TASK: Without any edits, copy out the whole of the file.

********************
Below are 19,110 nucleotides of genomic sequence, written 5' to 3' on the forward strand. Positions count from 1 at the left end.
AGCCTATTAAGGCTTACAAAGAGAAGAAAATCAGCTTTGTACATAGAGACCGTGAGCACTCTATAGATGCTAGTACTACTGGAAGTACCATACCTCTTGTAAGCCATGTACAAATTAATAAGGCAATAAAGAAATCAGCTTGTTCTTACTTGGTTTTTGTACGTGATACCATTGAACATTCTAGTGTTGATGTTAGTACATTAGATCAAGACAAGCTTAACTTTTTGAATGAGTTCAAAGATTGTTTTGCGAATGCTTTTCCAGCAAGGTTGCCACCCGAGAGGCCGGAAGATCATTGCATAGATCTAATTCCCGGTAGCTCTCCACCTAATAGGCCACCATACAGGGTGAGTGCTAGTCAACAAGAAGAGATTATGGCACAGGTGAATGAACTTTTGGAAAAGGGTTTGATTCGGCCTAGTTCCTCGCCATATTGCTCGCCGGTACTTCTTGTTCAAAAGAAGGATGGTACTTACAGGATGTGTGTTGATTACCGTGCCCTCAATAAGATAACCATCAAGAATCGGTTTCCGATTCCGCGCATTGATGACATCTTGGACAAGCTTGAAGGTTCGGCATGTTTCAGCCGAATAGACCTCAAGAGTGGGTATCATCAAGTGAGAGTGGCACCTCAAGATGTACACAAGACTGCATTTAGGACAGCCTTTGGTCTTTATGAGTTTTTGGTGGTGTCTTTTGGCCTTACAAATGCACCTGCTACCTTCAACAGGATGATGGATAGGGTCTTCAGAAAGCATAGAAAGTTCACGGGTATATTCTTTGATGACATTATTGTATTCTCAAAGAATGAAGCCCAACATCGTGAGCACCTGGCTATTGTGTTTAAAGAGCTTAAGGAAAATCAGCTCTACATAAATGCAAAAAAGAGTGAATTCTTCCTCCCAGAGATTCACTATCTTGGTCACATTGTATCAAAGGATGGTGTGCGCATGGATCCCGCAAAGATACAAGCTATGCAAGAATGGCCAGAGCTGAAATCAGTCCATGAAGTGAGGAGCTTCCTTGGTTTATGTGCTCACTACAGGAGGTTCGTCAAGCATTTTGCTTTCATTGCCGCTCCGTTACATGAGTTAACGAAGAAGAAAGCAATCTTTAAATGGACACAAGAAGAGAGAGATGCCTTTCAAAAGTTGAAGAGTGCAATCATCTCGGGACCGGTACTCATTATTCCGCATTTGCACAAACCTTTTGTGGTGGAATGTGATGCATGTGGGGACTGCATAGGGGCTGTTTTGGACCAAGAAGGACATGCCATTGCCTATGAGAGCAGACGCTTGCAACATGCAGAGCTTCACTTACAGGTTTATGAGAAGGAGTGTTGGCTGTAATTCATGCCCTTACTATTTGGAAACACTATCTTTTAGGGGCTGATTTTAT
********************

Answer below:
Below are 19,110 nucleotides of genomic sequence, written 5' to 3' on the forward strand. Positions count from 1 at the left end.
AGCCTATTAAGGCTTACAAAGAGAAGAAAATCAGCTTTGTACATAGAGACCGTGAGCACTCTATAGATGCTAGTACTACTGGAAGTACCATACCTCTTGTAAGCCATGTACAAATTAATAAGGCAATAAAGAAATCAGCTTGTTCTTACTTGGTTTTTGTACGTGATACCATTGAACATTCTAGTGTTGATGTTAGTACATTAGATCAAGACAAGCTTAACTTTTTGAATGAGTTCAAAGATTGTTTTGCGAATGCTTTTCCAGCAAGGTTGCCACCCGAGAGGCCGGAAGATCATTGCATAGATCTAATTCCCGGTAGCTCTCCACCTAATAGGCCACCATACAGGGTGAGTGCTAGTCAACAAGAAGAGATTATGGCACAGGTGAATGAACTTTTGGAAAAGGGTTTGATTCGGCCTAGTTCCTCGCCATATTGCTCGCCGGTACTTCTTGTTCAAAAGAAGGATGGTACTTACAGGATGTGTGTTGATTACCGTGCCCTCAATAAGATAACCATCAAGAATCGGTTTCCGATTCCGCGCATTGATGACATCTTGGACAAGCTTGAAGGTTCGGCATGTTTCAGCCGAATAGACCTCAAGAGTGGGTATCATCAAGTGAGAGTGGCACCTCAAGATGTACACAAGACTGCATTTAGGACAGCCTTTGGTCTTTATGAGTTTTTGGTGGTGTCTTTTGGCCTTACAAATGCACCTGCTACCTTCAACAGGATGATGGATAGGGTCTTCAGAAAGCATAGAAAGTTCACGGGTATATTCTTTGATGACATTATTGTATTCTCAAAGAATGAAGCCCAACATCGTGAGCACCTGGCTATTGTGTTTAAAGAGCTTAAGGAAAATCAGCTCTACATAAATGCAAAAAAGAGTGAATTCTTCCTCCCAGAGATTCACTATCTTGGTCACATTGTATCAAAGGATGGTGTGCGCATGGATCCCGCAAAGATACAAGCTATGCAAGAATGGCCAGAGCTGAAATCAGTCCATGAAGTGAGGAGCTTCCTTGGTTTATGTGCTCACTACAGGAGGTTCGTCAAGCATTTTGCTTTCATTGCCGCTCCGTTACATGAGTTAACGAAGAAGAAAGCAATCTTTAAATGGACACAAGAAGAGAGAGATGCCTTTCAAAAGTTGAAGAGTGCAATCATCTCGGGACCGGTACTCATTATTCCGCATTTGCACAAACCTTTTGTGGTGGAATGTGATGCATGTGGGGACTGCATAGGGGCTGTTTTGGACCAAGAAGGACATGCCATTGCCTATGAGAGCAGACGCTTGCAACATGCAGAGCTTCACTTACAGGTTTATGAGAAGGAGTGTTGGCTGTAATTCATGCCCTTACTATTTGGAAACACTATCTTTTAGGGGCTGATTTTAT